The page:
Quote of the Day
I feel like a broken record talking to a brick wall.
— Engineer tired of telling executive management the same thing over and over.
Introduction
An circuit designer came to me yesterday with an interesting problem whose solution nicely illustrates how simple component thermal calculations are performed. He was seeking advice on calculating the junction temperature of a Schottky diode (Figure 1) used in a switchedmode power supply.
At our company, the component temperature calculations are done by a mechanical engineer rather than by the circuit designer. Junction temperature calculations performed by the mechanical engineer showed that the diode was operating way above its allowed maximum temperature. This means that the circuit designer was being told to add a costly heat sink and make timeconsuming Printed Circuit Board (PCB) design changes. We have not needed to take these actions for similar circuits in the past, and he was wondering if there could have been a modeling issue.
In this post, I will document my analysis of the diode's temperature. It turns out that the diode's temperature is within the allowed limits and there was a modeling issue – the wrong thermal resistance value was used. It was just a simple miscommunication that resulted in unnecessary engineering actions being requested.
Background
Definitions
All the term definitions (with one exception) used for this post are contained in two previous posts:
A previously unmentioned thermal resistance, θ_{JL}, is used in the following analysis. θ_{JL} represents the thermal resistance between the diode junction and its leads. This type of thermal resistance specification is common for power components.
A Modeling Warning
The modeling error that initiated this additional calculation was the inappropriate use of θ_{JA}. I almost never use θ_{JA} directly for determining junction temperature. I will quote from the JEDEC standard on its recommendation for the use of θ_{JA} – the standard uses the term "ThetaJA."
The intent of ThetaJA measurements is solely for a thermal performance comparison of one package to another in a standardized environment. This methodology is not meant to and will not predict the performance of a package in an applicationspecific environment.
Ignoring this statement was at the core of the modeling error.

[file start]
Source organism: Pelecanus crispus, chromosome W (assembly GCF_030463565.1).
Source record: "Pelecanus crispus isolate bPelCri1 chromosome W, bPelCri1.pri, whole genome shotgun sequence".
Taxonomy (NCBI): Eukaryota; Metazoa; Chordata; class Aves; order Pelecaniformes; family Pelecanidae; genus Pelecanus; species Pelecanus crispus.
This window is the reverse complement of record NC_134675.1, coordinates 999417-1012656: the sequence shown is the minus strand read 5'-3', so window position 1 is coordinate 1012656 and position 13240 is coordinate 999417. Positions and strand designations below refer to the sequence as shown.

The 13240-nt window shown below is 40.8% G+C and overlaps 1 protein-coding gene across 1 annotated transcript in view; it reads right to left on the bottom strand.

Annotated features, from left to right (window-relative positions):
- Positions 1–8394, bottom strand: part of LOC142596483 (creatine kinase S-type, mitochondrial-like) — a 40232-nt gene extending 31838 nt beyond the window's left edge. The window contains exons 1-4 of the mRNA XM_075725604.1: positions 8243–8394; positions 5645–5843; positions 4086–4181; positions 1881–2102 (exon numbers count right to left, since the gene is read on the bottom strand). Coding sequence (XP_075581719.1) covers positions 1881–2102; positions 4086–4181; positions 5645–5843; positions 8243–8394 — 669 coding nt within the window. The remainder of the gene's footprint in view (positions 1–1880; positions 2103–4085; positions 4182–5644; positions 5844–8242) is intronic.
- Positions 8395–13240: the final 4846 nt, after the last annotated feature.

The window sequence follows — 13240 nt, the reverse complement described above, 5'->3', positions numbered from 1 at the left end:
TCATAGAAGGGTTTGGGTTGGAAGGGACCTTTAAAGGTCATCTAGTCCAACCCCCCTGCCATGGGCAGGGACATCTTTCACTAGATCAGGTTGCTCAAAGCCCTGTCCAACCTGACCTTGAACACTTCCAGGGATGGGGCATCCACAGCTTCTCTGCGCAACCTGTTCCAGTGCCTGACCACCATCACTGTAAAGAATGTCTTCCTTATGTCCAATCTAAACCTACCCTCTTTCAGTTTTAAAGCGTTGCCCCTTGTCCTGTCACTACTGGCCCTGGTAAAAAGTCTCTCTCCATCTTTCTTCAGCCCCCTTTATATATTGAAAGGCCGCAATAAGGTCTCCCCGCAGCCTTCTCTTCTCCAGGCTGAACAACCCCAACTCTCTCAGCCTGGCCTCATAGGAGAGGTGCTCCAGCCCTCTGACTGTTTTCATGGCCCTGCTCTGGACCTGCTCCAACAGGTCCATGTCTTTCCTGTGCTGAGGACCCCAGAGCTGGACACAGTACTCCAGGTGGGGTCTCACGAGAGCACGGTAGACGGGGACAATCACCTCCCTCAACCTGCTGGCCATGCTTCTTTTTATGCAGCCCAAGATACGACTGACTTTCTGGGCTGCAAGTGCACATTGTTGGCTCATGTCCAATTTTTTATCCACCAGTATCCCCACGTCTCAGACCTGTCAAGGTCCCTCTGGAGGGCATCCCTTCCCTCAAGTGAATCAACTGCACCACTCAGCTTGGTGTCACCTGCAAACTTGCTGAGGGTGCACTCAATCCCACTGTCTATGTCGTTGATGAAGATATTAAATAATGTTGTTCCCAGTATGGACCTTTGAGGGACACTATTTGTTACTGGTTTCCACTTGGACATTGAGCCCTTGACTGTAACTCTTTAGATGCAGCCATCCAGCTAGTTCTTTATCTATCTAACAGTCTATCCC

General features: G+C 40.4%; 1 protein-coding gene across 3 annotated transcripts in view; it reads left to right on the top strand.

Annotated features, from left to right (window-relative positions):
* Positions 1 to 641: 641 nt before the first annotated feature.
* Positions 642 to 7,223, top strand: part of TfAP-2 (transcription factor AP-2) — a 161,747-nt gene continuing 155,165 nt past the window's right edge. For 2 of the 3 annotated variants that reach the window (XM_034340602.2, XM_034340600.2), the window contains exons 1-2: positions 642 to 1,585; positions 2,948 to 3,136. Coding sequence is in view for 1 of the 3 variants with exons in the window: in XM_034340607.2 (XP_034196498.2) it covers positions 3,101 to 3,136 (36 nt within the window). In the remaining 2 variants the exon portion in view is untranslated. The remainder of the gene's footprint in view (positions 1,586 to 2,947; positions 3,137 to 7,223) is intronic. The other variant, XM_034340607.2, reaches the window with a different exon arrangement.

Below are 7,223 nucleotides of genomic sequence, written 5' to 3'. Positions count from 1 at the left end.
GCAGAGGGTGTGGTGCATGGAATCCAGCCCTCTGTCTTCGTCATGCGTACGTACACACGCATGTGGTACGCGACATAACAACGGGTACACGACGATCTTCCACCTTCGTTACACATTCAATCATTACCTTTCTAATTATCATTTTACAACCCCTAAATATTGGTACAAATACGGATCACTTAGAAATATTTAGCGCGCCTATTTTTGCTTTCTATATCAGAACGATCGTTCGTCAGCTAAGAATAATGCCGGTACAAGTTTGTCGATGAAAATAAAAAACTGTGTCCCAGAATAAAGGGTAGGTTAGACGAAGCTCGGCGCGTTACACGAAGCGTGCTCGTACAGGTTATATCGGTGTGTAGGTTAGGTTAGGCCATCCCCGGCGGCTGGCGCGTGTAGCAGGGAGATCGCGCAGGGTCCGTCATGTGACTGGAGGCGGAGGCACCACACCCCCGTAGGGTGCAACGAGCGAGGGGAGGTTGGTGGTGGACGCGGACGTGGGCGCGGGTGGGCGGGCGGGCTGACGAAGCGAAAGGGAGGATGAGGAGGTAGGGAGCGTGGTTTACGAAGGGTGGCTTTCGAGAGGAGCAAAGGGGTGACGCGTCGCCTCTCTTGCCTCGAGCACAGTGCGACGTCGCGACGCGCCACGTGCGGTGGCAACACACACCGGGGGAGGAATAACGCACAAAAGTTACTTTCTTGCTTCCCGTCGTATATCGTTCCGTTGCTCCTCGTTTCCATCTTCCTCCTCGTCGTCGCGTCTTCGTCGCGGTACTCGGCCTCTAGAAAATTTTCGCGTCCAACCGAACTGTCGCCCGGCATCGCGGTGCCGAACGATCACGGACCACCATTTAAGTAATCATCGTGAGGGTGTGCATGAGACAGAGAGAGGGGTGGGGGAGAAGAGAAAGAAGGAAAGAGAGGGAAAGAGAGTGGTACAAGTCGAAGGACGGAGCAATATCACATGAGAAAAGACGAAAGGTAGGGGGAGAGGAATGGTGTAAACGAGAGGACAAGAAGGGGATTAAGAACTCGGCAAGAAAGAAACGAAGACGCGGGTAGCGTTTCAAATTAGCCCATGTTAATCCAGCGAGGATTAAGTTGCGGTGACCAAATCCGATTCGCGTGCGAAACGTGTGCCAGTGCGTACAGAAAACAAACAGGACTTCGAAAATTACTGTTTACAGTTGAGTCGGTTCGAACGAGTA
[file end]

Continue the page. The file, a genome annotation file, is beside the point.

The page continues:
Difference Between Case Temperature and Lead Temperature
Figure 2 shows where the lead temperature is to be measured. Power components often have a large copper "slug" – also known as the lead – that is intended to provide an excellent thermal conduction path to the PCB.
Figure 2: Illustration showing how lead temperature is defined. (Source)
Unfortunately, case temperature measurements are standard practice because it is easier to attach a thermocouple to the case than to a tiny tab.
Analysis
Junction Temperature Estimate Using θ_{JL}
The key formula for this calculation is Equation 1.
Eq. 1 

where
 T_{B} is the PCB temperature. I normally assume that T_{B} is 10 °C above the air ambient temperature of 70 °C – set by industry standard.
 P_{Diode} is the power dissipated in the diode, which is 2.5 W in this application.
 θ_{JL} is thermal resistance from JunctiontoLead, which is 3 °C/W for this diode.
 T_{J} is the diode junction temperature. By company convention, we normally limit T_{J} to no higher than 110 °C. This convention dates back to my days as a Navy contractor when we were required to conform to the Willoughby reliability guidelines, which strongly recommended keeping junction temperature under 110 °C. I should mention that the part is designed to function at temperatures as high as 150 °C. We would never run a part this hot because the lifetime is reduced at this temperature below our customer's expectations (15 years). If you are curious about modeling component failure rate with respect to temperature, see this post on laser reliability modeling.
Figure 3 shows the computation details.
Figure 3: Computing the T_{J} Using θ_{JL}.
I estimate the junction temperature to be running near 88 °C. This compares well with testing done with similar circuits on previous products.
Junction Temperature Estimate Using Estimated ψ_{JT}
Just to provide folks an alternative approach to the calculation, there is a parameter called ψ_{JT} that is actually more appropriate for this calculation. We can use Equation 2 and ψ_{JT} to compute T_{J}. I derive this formula in gruesome detail in this blog post.
Eq. 2 

where
 T_{T} is the temperature measured at the top of the diode case. In this situation, I measured 88 °C.
 ψ_{JT} is thermal resistance from JunctiontoTop of case.
Unfortunately, the diode vendor does not provide ψ_{JT}. However, there Equation 3 can be used to estimate ψ_{JT} sufficiently well for many applications.
Eq. 3 

where
 h is the heat transfer coefficient of air.
 τ_{EMC} is the thickness of the part's Epoxy Molding Compound (EMC).
 κ_{EMC} is the thermal conductivity of the part's epoxy molding compound.
 ψ_{JT} is thermal characteristic from JunctiontoTop of case.
 θ_{JA} is the thermal resistance from JunctiontoAmbient.
Figure 4 shows how I computed ψ_{JT} and used it to compute T_{J}.
Figure 4: Junction Temperature calculation using ψ_{JT} estimate.
The use of the approximate method also yielded a junction temperature estimate of ~90 °C. The erroneous calculation using θ_{JA} produced a temperature estimate that was over 140 °C.
Conclusion
While going through my calculation, I saw where the error occurred in the other engineer's analysis. I then sent him a copy of my work, and we avoided making a costly change to a system. I posted this example because others might find it useful.
I should mention that this is a simple oneresistor analysis that is not particularly accurate – the answer should be viewed as rough. When more accurate answers are required, engineers need to turn to Delphi models (i.e. multiresistor) or computational fluid dynamics software.